- In the News: Millennial Women Closest to Pay Parity but Not for Long - On Tuesday, Pew published a new report about gender & the workplace for millennial women. Women ages 25-34 have the narrowest gender pay gap – 93 percent compared to an average 84 percent for all women workers age 16 and older. This is mainly due to increased education levels as well as more women participating in the workforce than ever before. However, there are still roadblocks to ending the gender pay gap for millennial women. The report suggests millennial women are less likely to ask for a raise or promotion and cites work/life balance as a factor that will increase the millennial gender pay gap over time.
- In the News: Study: Key findings from Pew report on gender pay gap and attitudes toward workplace equality
- In the News: Study: Women in unions get higher pay - According to the Center for Economic and Policy Research, women in unions make an average of 12.9 percent more than those who aren’t covered by collective bargaining. They are nearly 37 percent more likely to have employer-provided health insurance, while 53.4 percent more have participated in an employer-sponsored retirement plan. This appears to apply even when researchers factored in age, race, industry, educational attainment, state of residence and other demographic factors.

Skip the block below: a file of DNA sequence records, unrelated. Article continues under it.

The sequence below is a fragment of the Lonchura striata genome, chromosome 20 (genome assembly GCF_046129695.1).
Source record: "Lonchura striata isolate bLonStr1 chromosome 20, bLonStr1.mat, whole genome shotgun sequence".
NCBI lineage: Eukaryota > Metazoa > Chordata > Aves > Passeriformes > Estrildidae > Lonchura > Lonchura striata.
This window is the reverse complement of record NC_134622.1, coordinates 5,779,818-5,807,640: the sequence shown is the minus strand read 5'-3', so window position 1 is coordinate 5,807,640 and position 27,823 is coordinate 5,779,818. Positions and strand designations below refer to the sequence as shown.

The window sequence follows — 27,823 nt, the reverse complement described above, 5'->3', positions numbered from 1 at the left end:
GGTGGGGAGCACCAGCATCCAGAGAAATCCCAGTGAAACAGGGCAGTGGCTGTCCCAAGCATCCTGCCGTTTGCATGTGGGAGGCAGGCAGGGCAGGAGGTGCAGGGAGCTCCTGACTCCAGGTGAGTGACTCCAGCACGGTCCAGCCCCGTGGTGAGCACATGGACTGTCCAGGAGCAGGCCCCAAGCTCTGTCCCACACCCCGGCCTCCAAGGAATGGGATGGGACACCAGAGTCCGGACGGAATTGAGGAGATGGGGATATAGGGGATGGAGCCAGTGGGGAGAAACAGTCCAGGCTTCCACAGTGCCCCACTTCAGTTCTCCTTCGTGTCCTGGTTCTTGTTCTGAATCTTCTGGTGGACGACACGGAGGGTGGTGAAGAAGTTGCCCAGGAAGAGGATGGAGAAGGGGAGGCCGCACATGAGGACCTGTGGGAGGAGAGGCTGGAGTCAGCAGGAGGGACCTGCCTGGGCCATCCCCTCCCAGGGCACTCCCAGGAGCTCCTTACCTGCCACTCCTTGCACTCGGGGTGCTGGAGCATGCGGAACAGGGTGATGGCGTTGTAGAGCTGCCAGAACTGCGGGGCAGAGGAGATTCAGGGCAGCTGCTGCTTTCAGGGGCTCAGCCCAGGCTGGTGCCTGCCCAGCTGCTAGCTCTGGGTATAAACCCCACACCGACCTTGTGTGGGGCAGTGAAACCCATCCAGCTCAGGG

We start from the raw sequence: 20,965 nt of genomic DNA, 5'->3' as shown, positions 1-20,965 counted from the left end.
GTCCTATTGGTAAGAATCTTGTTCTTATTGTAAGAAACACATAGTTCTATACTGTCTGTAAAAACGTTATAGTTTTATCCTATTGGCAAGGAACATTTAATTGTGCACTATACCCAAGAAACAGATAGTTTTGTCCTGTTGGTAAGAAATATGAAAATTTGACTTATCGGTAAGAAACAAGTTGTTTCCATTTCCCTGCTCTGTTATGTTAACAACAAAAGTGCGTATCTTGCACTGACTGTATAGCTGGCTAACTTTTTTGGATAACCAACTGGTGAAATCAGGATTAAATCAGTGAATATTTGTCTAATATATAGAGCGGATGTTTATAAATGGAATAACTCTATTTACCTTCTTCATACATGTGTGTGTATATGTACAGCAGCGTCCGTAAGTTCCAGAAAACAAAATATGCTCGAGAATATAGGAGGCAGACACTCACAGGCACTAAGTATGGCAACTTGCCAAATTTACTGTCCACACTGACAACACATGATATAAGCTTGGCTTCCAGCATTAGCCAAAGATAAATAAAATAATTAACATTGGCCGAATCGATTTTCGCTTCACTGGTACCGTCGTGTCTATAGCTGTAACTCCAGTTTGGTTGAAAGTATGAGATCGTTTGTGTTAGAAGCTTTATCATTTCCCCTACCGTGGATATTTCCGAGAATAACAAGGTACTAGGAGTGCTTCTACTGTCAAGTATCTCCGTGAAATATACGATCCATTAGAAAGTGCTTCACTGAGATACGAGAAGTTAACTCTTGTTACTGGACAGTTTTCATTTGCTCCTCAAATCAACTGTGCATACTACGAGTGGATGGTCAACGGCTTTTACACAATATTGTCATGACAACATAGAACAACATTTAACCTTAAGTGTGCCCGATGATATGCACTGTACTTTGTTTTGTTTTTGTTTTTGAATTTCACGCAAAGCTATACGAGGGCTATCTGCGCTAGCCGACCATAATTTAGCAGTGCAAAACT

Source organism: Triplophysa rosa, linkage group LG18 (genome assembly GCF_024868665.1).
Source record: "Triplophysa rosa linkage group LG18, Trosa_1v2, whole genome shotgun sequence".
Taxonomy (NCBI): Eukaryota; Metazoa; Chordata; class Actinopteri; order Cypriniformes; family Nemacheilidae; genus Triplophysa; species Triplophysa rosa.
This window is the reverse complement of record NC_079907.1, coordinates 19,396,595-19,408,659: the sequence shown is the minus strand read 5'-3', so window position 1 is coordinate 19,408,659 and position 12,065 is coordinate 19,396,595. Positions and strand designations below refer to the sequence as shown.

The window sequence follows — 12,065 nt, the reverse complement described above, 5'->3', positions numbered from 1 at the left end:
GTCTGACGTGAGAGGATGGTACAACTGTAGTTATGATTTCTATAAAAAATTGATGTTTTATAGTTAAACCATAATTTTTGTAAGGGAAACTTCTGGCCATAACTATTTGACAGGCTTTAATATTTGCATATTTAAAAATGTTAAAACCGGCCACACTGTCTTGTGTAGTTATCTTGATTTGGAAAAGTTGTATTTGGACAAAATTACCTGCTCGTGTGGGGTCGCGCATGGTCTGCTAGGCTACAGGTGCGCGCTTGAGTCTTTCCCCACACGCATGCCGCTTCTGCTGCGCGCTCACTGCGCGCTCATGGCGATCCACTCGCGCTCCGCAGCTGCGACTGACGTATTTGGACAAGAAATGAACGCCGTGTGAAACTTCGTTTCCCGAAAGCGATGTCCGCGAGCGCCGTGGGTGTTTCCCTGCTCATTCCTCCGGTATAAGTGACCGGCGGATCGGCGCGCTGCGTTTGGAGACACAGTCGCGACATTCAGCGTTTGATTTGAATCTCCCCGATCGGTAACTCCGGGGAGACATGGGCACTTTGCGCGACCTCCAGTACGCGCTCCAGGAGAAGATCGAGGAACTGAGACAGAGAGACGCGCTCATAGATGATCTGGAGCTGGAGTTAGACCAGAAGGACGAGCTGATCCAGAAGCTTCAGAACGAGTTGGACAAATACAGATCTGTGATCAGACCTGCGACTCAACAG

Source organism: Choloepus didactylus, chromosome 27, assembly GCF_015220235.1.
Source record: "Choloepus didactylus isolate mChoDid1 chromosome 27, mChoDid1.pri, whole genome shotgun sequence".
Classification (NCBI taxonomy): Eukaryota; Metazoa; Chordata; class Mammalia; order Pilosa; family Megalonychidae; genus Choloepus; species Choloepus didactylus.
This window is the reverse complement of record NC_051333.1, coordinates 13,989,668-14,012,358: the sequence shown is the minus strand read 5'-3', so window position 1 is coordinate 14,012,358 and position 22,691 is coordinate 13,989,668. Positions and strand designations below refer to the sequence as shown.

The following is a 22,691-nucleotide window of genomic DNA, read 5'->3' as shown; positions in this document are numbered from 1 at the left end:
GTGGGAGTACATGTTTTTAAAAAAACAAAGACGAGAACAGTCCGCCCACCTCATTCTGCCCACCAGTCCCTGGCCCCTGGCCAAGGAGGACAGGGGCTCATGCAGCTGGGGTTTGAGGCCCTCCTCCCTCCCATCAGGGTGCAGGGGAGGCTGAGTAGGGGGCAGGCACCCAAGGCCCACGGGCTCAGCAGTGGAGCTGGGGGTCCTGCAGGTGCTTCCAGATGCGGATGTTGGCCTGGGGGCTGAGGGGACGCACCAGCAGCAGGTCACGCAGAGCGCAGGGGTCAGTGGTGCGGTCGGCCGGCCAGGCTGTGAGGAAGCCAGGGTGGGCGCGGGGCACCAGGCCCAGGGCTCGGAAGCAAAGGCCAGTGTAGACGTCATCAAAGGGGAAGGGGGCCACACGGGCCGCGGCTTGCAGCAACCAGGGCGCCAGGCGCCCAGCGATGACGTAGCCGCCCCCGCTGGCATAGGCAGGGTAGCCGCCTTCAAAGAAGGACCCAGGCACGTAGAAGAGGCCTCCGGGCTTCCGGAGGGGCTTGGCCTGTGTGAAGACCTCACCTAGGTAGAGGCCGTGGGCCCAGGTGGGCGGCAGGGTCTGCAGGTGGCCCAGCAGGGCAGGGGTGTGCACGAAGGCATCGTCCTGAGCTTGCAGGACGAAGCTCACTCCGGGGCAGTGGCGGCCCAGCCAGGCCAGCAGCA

- In the News: Prestige vs. Major - For women, and especially disadvantaged women, what they study may be more important than where they study -- if they aspire to close the pay gap with men.
- The Equal Pay Webinar on April 17, 2013 that was hosted by the Women’s Bureau and The American Association of University Women is now available!
- Recording of the Equal Pay Webinar
- Women’s Bureau Equal Pay Guides: “An Employer’s Guide to Equal Pay,” and “A Guide to Women’s Equal Pay Rights” (available in Spanish, Chinese, French and Vietnamese upon request)
- The Bureau of Labor Statistics Women in the Workforce Databook
- The American Association of University Women report, “Graduating to a Pay Gap: The Earnings of Women and Men One Year After College Graduation”
- The American Association of University Women Salary Calculator
- The Equal Employment Opportunity Commission Equal Pay Fact Sheet
- The Georgetown Center on Education and the Workforce Report: “What’s it Worth: The Economic Value of College Majors”
- In the News: One Year After Graduation, Female Pay Lags Behind - AAUW published "Graduating to a Pay Gap"